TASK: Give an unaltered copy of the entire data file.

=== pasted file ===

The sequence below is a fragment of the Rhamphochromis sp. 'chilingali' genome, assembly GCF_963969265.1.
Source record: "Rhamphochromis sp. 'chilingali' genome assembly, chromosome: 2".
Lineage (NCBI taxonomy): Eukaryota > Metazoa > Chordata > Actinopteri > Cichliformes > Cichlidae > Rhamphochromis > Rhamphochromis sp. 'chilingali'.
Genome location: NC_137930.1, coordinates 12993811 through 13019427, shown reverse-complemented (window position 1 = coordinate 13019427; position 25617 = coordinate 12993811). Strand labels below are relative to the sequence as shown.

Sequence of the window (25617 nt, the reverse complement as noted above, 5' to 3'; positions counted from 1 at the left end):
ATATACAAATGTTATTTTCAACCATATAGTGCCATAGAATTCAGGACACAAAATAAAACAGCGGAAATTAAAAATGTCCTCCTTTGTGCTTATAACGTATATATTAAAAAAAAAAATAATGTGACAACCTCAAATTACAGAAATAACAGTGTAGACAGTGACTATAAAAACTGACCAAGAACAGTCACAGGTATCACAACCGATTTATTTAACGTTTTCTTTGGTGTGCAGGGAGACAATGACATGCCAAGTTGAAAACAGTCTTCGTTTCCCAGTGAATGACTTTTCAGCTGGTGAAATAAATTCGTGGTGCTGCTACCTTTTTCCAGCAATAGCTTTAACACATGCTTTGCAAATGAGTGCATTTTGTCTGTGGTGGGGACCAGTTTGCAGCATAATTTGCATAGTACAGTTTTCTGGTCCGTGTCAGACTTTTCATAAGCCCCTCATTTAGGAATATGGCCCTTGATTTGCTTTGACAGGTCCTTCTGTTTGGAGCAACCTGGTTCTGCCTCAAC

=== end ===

The sequence below is a fragment of the Rhamphochromis sp. 'chilingali' genome, assembly GCF_963969265.1.
Source record: "Rhamphochromis sp. 'chilingali' genome assembly, chromosome: 2".
Lineage (NCBI taxonomy): Eukaryota > Metazoa > Chordata > Actinopteri > Cichliformes > Cichlidae > Rhamphochromis > Rhamphochromis sp. 'chilingali'.
Genome location: NC_137930.1, coordinates 12993811 through 13019427, shown reverse-complemented (window position 1 = coordinate 13019427; position 25617 = coordinate 12993811). Strand labels below are relative to the sequence as shown.

Sequence of the window (25617 nt, the reverse complement as noted above, 5' to 3'; positions counted from 1 at the left end):
ATATACAAATGTTATTTTCAACCATATAGTGCCATAGAATTCAGGACACAAAATAAAACAGCGGAAATTAAAAATGTCCTCCTTTGTGCTTATAACGTATATATTAAAAAAAAAAATAATGTGACAACCTCAAATTACAGAAATAACAGTGTAGACAGTGACTATAAAAACTGACCAAGAACAGTCACAGGTATCACAACCGATTTATTTAACGTTTTCTTTGGTGTGCAGGGAGACAATGACATGCCAAGTTGAAAACAGTCTTCGTTTCCCAGTGAATGACTTTTCAGCTGGTGAAATAAATTCGTGGTGCTGCTACCTTTTTCCAGCAATAGCTTTAACACATGCTTTGCAAATGAGTGCATTTTGTCTGTGGTGGGGACCAGTTTGCAGCATAATTTGCATAGTACAGTTTTCTGGTCCGTGTCAGACTTTTCATAAGCCCCTCATTTAGGAATATGGCCCTTGATTTGCTTTGACAGGTCCTTCTGTTTGGAGCAACCTGGTTCTGCCTCAAC